C.A. No. 20305-NC.
Date Submitted: January 7, 2004.
May 6, 2004.
Richard L. Abbott, Esquire, The Bayard Firm, Wilmington, DE.
Collins J. Seitz, Jr., Esquire, Connolly Bove Lodge Hutz LLP, Wilmington, DE.
Frederick H. Schranck, Esquire, Department of Transportation, Dover, DE.
Defendant New Castle County (the "County") asserts that portions of the Complaint filed by Plaintiff Salem Church (Delaware) Associates ("Salem Church") are immaterial, impertinent, and scandalous and, thus, pursuant to Court of Chancery Rule 12(f), should be stricken. While the County's position is not without some appeal, its motion will be denied because it has failed to demonstrate that the challenged allegations are irrelevant or that it will suffer prejudice from them.
The County's motion carries the impression that the County does not perceive the challenged allegations as assisting Salem Church's effort to state a claim upon which relief can be granted. That question, one that is distinct from the inquiry required by Court of Chancery Rule 12(f), is properly answered in the context of a motion under Court of Chancery Rule 12(b)(6). The County's co-defendant in this action, the State of Delaware, has separately presented such a motion.
I. BACKGROUNDIn 1974, the owners of approximately 100 hundred acres of land located in Pencader Hundred, New Castle County, Delaware, now known as "French Park" persuaded the County to rezone their property to the category of Diversified Planned Unit Development ("DPUD"). After obtaining approval of an Exploratory Sketch Major Land Development Plan showing the land's proposed development, no additional approvals were sought.
Salem Church bought French Park from those owners on July 21, 1987. Salem Church alleges that between 1987 and 1997 it unsuccessfully sought to obtain additional approvals to develop the lands. In 1999, Salem Church attempted to gain final subdivision plan approval for French Park. Salem Church alleges that the County informed it that the Exploratory Plan was still valid and that Salem Church could obtain final approval in accordance with the process in effect in 1974 by submitting a revised preliminary plan which conformed to the Exploratory Plan and was based on 1974 regulatory requirements. Salem Church claims that in spite of submitting such a plan it never received the promised final approval.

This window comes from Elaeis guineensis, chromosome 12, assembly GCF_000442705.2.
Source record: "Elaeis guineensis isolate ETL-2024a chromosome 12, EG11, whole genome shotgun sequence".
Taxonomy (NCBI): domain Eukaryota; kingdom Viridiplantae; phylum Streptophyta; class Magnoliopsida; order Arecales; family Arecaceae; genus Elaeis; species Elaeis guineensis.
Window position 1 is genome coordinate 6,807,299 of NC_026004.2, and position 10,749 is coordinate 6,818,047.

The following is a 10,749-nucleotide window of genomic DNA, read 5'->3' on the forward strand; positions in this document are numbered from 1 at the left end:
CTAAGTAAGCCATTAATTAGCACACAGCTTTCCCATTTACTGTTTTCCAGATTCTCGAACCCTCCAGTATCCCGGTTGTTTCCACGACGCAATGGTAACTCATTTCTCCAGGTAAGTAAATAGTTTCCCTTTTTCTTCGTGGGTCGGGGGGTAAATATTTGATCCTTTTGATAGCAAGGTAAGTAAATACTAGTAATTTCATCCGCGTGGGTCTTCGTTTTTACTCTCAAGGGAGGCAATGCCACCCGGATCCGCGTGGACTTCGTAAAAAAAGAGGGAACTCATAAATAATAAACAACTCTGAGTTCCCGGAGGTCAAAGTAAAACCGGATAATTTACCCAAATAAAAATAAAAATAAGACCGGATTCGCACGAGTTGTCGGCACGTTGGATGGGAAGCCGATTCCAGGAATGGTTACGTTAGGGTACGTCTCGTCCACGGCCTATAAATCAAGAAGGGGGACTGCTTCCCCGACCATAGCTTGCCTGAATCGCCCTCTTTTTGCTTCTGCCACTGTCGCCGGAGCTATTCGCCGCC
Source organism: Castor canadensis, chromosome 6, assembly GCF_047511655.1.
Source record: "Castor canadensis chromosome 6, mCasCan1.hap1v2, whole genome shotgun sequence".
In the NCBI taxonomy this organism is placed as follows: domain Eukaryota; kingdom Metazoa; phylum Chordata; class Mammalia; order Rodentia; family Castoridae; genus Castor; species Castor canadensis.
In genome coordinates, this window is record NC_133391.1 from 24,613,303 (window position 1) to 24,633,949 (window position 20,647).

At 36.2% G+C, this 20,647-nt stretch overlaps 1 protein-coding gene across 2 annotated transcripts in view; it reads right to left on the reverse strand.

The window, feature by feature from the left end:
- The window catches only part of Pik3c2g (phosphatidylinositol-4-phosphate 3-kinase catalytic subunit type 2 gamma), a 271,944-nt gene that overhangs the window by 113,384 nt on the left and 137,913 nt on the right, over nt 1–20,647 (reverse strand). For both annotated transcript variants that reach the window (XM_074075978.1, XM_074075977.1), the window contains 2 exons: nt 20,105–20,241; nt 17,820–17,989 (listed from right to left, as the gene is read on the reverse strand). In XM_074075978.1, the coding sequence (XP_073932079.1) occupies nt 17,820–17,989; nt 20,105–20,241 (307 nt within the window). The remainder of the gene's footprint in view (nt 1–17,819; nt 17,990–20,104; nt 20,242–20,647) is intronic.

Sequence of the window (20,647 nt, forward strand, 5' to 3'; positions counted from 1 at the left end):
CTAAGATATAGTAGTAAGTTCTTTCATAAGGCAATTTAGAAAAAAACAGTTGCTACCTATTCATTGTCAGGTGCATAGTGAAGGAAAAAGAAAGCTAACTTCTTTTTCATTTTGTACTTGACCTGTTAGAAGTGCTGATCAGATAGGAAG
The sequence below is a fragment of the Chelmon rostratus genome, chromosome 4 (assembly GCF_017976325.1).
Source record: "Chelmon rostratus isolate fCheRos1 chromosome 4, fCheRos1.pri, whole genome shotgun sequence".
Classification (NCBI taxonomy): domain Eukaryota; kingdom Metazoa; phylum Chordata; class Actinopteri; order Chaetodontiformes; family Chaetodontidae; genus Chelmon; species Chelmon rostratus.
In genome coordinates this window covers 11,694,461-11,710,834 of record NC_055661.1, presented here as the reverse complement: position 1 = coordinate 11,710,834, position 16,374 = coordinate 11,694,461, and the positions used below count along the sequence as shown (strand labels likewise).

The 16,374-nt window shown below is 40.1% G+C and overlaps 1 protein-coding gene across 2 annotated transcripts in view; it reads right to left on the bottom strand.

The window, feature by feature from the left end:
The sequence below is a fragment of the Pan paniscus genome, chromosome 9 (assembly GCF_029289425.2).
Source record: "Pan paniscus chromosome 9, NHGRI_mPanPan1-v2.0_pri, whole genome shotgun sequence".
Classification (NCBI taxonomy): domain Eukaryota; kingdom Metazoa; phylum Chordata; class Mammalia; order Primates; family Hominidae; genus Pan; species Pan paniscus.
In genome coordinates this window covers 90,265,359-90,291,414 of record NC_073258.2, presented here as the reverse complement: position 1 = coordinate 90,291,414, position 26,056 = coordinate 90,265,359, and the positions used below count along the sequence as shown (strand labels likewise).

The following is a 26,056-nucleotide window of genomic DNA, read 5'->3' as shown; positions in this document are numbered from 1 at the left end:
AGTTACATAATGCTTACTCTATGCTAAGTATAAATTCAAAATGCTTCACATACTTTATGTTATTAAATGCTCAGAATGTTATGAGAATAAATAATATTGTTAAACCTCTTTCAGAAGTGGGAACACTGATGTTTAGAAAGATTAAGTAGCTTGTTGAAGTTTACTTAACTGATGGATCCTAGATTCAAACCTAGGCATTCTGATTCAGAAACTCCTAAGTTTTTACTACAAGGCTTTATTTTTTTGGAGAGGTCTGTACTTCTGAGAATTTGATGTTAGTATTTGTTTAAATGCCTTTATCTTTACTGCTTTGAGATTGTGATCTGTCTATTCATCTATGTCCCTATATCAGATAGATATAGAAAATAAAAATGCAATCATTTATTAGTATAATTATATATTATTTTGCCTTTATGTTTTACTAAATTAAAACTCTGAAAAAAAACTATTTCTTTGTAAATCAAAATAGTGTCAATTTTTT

Compl. ¶ 7.
Id. ¶ 9.
The chief reason approval was never received was Senate Bill No. 143 ("SB 143") which was introduced in the General Assembly in the spring of 2001 and signed into law on May 17, 2001. This legislation added the last two sentences of 9 Del. C. § 2659(c) and, as a result, conditioned development of Salem Church's proposed project, for which an exploratory sketch had been approved in 1974, upon compliance with current environmental and traffic impact standards.
The last two sentences of 9 Del. C. § 2659(c) provide:
All subdivision or land development applications heretofore or hereafter filed or submitted to New Castle County that do not receive final approval from New Castle County government within 5 years from the date of application shall be subject to the environmental standards contained in Chapter 40, Articles 5 and 10, of the New Castle County Code, as may be amended, and the traffic impact standards contained in Chapter 40, Articles 5 and 11, of the New Castle County Code, as may be amended. This section shall not be construed to extend any time limitations pertaining to the expiration of subdivision or land development applications contained in the New Castle County Code.